When the news broke back in August about Malky Mackay’s stream of sexist, racist and misogynistic text messages to his pal Iain Moody, my initial reaction was mixed. The messages and their tone were unbelievably appalling, and lifted the lid ever so slightly on a nasty undercurrent that, one suspects, is rife in football.
But, as is the duty of any fair man or woman (or journalist) I tried to look at it from both sides. “Let’s be honest,” I concluded, with an air of quiet regret “if you were to take the phones of the people around you – friends, acquaintances, work colleagues – how many wouldn’t have some kind of desperately nasty joke in there, whether they’re the sender or recipient?”
The Malky Mackay texts – the norm?
I still feel that way. At the time there were a stream of articles condemning Mackay, a man who ultimately got caught in a high-stakes game with a vindictive owner with a grudge and lost (or so we thought at the time, more on that later). But much of the condemnation felt forced. I was reluctant to buy it. How many of these writers were just writing what they think the public want to hear at any given moment?
How much of this supposed outrage was actually sincere? How many of these journalists bashing out pieces castigating Mackay really mean it? How do we know these talking heads furiously wagging fingers on air or on Twitter haven’t sent or received far worse in Whatsapp groups among friends in the last day, week or even month?
Rather than get too worked up about Mackay, I concluded there was no need. He’s been outed; the perception that this was a brave man fighting the nasty Mr Tan had been shattered and he’d lost out on a big job. The FA investigation will sort everything out. Trust the authorities. Move on.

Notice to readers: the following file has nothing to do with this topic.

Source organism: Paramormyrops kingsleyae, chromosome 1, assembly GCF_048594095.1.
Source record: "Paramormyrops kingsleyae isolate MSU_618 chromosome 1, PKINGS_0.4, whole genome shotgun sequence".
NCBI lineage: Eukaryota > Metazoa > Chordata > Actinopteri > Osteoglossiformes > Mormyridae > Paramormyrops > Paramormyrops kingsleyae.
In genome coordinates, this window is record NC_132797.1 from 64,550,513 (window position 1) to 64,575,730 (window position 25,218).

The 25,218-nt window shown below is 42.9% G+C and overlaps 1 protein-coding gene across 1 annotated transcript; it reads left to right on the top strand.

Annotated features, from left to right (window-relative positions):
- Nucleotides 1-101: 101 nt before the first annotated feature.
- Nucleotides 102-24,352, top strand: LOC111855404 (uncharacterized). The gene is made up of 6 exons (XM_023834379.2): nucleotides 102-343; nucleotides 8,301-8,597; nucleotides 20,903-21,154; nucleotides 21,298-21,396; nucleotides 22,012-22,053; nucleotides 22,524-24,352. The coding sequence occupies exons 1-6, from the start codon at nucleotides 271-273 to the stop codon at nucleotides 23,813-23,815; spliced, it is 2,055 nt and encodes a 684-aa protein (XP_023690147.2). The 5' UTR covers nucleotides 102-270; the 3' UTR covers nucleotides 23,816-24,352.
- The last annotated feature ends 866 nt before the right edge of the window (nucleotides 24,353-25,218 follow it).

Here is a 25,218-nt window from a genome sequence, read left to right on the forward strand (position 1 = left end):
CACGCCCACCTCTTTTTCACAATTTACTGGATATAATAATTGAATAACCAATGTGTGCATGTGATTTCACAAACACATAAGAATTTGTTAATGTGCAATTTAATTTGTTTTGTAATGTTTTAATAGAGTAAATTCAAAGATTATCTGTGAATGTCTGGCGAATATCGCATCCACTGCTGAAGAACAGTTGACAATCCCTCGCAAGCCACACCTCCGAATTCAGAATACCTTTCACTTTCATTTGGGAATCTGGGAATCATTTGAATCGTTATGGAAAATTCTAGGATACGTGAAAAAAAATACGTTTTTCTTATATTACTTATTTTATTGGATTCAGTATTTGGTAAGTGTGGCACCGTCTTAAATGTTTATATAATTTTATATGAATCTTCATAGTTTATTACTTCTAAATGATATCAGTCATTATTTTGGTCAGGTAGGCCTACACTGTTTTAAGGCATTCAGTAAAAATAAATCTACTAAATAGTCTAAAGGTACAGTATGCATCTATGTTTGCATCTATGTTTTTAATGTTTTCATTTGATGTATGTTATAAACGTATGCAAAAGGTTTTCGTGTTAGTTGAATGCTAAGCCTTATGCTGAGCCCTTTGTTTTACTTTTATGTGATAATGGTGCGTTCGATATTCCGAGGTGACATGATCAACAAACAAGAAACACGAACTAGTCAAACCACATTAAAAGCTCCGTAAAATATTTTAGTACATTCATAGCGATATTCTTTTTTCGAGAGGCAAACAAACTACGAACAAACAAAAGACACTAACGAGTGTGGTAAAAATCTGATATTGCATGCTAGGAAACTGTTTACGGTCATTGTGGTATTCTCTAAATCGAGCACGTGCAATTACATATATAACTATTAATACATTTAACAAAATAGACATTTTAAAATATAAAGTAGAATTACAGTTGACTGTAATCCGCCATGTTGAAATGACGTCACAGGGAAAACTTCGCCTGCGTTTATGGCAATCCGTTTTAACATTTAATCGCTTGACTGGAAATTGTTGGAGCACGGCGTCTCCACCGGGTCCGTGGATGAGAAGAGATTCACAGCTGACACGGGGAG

Trust the authorities indeed.
“Passed the buck”
There is a quite poignant and at times harrowing chapter in Rio Ferdinand’s autobiography #2Sides in which he talks about the hell his family were put through during the Anton Ferdinand v John Terry racism furore of 2011, while the FA dragged their heels.
“Anton, the innocent party in all this, had his career damaged and was subjected to death threats, bullets in the post and unending racist abuse. My mum had her windows smashed and bullets put through her door, and ended up in hospital with a virus because of the stress.”
“We told the FA to deal with it quickly,” writes the former Manchester United and England defender. “It was absolutely obvious what had happened and the FA should’ve dealt with the situation before a complaint even came in. But the FA made it sound like it was the most complicated, difficult case they’d ever seen. And they passed the buck for almost a year.”
You might think that the FA would have learned something during the Luis Suarez and John Terry racism scandals that plagued the game for well over a year. Those cases scarred English football and “damaged race relations in this country” as Rio puts it, because the matters were allowed to fester, entrenching supporters in their views, creating division and a vacuum that caused great harm.
The date was August 20th when the Daily Mail revealed that Mackay and Moody had been reported to the FA. “The FA commits itself to the immediate investigation of any allegation of discrimination” it says clear as day on their website. Three months later and we’ve not heard a peep since.
During that time Mackay, who it turns out, didn’t lose at all, has been handed an olive branch by Dave Whelan and given the Wigan job. “He’s an honourable man,” Whelan offered, leaping to Mackay’s defence. The child that smeared crayon on the walls has been given a cake before his smacking.